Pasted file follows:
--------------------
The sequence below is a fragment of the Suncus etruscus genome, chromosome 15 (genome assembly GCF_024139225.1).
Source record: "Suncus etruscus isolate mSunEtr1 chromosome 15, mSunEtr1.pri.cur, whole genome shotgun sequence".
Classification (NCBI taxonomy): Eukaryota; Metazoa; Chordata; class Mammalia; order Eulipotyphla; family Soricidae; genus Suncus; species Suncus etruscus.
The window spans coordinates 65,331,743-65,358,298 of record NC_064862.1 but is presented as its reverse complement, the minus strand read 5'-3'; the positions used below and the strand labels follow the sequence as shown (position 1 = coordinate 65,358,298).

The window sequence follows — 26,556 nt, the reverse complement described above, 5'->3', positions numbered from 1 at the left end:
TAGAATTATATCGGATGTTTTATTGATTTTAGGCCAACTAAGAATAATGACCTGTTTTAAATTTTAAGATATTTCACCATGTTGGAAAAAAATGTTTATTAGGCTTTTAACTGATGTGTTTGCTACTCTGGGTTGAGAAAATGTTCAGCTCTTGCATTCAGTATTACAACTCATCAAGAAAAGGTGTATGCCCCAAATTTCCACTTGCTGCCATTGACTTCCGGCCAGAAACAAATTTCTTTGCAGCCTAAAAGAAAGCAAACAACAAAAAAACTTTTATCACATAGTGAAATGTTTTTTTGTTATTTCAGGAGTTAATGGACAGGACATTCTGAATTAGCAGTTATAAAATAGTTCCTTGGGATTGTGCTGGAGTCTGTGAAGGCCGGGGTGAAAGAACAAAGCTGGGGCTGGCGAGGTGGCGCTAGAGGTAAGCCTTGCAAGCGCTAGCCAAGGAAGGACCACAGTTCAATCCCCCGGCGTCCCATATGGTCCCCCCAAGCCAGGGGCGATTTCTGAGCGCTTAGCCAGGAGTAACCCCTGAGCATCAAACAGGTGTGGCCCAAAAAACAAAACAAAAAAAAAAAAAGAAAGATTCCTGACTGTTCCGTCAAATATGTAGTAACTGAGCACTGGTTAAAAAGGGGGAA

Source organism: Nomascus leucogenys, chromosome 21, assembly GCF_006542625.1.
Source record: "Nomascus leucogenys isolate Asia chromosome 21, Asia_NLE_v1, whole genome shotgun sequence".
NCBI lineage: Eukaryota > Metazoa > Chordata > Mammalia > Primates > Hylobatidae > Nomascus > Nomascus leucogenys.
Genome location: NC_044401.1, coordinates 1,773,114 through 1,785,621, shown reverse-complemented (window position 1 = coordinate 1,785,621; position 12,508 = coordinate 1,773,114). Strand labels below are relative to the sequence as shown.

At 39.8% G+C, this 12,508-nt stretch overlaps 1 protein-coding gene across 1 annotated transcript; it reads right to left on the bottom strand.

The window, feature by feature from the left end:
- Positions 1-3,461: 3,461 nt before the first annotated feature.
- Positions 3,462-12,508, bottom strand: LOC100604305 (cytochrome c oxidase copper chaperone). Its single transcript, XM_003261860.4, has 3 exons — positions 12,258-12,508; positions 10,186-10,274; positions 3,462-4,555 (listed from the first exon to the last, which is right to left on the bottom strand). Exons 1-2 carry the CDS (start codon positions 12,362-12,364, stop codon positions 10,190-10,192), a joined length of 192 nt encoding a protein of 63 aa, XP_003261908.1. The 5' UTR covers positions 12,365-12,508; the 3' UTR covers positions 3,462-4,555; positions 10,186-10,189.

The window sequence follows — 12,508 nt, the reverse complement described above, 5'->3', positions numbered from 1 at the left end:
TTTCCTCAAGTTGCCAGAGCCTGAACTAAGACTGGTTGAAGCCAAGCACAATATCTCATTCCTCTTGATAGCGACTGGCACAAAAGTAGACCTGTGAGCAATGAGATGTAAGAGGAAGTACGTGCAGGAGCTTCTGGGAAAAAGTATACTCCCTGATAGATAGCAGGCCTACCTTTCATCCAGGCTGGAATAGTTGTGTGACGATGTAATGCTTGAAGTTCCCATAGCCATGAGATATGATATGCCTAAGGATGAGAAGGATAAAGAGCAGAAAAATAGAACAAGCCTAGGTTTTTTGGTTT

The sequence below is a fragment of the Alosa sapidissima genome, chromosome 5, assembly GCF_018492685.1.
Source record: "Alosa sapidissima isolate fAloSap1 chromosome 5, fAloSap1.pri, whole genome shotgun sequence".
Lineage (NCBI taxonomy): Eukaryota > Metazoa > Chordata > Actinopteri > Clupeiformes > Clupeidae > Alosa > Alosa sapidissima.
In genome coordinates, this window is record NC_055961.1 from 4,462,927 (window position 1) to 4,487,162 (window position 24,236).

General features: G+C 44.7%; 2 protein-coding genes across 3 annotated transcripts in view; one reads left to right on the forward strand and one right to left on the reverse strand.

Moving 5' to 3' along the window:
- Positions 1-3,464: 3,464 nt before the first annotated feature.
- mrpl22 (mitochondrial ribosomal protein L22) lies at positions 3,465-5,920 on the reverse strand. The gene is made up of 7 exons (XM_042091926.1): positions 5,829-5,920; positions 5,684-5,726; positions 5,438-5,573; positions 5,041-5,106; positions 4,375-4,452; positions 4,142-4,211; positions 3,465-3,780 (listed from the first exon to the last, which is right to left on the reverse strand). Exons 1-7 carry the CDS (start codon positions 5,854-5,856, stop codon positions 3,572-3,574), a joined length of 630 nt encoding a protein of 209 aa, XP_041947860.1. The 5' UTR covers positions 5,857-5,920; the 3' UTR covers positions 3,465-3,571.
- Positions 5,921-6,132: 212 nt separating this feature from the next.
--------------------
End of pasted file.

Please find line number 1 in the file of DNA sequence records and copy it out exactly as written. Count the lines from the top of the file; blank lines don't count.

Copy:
The sequence below is a fragment of the Suncus etruscus genome, chromosome 15 (genome assembly GCF_024139225.1).